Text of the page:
[0060] FIG. 9 is an illustration of a block diagram of another embodiment of an energy conversion device 100-C. The illustrated embodiment of the energy conversion device 100-C includes another embodiment of the driver 102-A connected to another embodiment of the motor 104-C, which is connected to another embodiment of the load 124-C.

[0061] The driver 102-A includes a player 902 that is a signal source with an output being a signal 126 sent to an amplifier 110. A battery 904 provides power to the player 902 and the amplifier 110. In one embodiment, a capacitor 910 is connected across the battery 904. The capacitor 910 is sized to store energy, such as necessary to accommodate power surges.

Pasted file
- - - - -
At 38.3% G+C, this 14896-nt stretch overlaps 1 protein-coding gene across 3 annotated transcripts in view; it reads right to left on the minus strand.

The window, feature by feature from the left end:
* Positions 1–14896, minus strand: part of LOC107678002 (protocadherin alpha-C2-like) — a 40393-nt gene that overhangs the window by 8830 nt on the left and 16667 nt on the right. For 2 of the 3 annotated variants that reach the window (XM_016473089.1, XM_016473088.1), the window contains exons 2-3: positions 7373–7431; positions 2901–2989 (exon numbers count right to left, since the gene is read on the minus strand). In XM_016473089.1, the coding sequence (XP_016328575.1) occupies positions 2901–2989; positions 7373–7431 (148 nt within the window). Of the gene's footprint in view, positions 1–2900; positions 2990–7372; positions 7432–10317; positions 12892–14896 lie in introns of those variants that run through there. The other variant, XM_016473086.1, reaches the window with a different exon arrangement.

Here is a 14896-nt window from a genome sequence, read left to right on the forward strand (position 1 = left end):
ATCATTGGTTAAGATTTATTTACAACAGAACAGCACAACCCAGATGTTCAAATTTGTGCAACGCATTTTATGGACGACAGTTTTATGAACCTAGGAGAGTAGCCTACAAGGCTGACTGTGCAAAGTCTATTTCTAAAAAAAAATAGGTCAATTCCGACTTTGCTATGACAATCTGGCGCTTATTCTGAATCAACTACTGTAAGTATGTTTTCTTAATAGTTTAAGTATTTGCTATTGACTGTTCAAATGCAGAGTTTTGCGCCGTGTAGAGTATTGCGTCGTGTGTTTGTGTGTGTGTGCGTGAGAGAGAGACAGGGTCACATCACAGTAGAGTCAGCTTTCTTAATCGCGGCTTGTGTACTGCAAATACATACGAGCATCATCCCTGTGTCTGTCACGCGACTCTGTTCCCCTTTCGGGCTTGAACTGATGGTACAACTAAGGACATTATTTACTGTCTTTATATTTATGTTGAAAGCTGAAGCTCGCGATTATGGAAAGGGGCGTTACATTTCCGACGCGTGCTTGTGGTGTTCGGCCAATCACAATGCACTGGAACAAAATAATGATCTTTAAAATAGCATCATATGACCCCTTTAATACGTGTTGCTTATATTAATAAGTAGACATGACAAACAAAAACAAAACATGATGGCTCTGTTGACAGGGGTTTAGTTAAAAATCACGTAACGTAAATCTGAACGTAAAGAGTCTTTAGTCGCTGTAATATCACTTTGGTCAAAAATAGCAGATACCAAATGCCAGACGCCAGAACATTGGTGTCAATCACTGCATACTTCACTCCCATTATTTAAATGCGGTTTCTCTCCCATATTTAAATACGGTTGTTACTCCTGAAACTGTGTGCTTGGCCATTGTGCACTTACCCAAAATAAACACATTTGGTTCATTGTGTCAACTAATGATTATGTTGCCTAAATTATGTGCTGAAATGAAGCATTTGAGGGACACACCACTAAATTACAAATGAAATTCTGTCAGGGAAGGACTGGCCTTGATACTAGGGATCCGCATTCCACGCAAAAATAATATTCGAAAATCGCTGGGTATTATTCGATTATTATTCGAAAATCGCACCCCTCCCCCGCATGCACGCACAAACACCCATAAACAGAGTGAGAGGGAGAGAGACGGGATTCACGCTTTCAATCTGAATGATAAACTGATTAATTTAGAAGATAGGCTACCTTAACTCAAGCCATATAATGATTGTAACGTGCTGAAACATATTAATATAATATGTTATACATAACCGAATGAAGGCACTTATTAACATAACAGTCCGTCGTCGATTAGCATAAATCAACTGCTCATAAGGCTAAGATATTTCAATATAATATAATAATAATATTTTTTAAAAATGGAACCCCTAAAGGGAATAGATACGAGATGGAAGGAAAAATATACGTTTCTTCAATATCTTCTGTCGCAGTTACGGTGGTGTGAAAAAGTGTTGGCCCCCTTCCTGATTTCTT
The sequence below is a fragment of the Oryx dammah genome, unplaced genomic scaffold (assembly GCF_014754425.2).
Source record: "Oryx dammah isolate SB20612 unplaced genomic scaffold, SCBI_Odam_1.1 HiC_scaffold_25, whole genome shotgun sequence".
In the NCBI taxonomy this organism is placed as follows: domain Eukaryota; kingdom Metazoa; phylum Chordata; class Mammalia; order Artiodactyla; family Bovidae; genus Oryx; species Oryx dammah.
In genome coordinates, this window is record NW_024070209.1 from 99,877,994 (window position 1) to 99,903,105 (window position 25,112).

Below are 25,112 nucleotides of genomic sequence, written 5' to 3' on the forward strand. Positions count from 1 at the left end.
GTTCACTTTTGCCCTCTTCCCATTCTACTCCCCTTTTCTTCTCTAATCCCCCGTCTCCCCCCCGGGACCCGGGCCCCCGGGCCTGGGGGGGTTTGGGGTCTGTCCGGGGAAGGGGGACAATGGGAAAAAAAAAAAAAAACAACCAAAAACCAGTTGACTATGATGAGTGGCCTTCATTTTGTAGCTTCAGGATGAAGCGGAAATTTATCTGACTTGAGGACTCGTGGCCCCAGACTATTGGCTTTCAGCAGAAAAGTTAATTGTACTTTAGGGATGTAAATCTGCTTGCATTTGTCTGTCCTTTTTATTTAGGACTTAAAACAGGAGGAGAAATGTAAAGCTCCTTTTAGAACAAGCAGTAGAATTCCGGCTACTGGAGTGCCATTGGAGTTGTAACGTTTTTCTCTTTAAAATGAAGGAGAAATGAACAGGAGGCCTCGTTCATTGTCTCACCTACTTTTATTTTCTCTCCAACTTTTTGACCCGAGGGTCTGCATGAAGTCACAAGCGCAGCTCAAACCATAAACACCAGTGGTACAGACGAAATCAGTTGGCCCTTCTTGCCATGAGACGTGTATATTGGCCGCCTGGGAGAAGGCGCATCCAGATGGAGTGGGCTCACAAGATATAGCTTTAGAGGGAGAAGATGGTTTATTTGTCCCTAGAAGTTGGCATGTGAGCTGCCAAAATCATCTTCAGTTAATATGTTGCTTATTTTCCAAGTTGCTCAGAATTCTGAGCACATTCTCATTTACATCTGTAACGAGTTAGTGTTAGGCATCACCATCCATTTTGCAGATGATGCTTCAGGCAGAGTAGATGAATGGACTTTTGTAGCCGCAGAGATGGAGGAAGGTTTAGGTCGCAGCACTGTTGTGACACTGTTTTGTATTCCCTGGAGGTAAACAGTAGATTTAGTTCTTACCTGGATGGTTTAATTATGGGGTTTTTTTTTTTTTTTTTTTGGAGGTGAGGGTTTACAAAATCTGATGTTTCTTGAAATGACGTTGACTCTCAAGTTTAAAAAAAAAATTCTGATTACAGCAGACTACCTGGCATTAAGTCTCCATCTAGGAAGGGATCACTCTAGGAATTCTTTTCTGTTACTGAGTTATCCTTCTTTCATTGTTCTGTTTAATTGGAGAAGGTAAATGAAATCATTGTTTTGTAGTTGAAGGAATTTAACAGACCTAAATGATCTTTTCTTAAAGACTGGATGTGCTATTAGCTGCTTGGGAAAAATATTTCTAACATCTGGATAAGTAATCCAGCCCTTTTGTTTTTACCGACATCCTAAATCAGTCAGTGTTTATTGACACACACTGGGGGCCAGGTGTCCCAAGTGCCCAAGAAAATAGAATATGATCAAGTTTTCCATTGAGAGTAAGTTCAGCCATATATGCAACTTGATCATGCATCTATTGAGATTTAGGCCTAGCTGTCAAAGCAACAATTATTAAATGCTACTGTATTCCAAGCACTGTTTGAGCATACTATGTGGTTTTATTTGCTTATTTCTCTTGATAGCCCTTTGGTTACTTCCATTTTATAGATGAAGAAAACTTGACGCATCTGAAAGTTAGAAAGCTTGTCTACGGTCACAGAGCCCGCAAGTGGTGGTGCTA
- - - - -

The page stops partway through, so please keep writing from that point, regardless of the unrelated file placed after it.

[0062] In one embodiment the player 902 is a device that stores and plays audio-type files, such as WAV or MP3 files, that are representative of the signal 126. The player 902 in one embodiment is a digital device that stores and manipulates digital data files to output a signal 126. The player 902 stores one or more files that are played as selected. In one such embodiment, the file is played repeatedly in a continuous cycle to form the analog signal. In another embodiment, the player 902 is an analog device that generates or plays a stored signal. In one embodiment, the player 902 includes a remote control console, which is a controller for the player that allows control of the player 902 from a location separate from the player 902 output section, which is connected to the amplifier 110.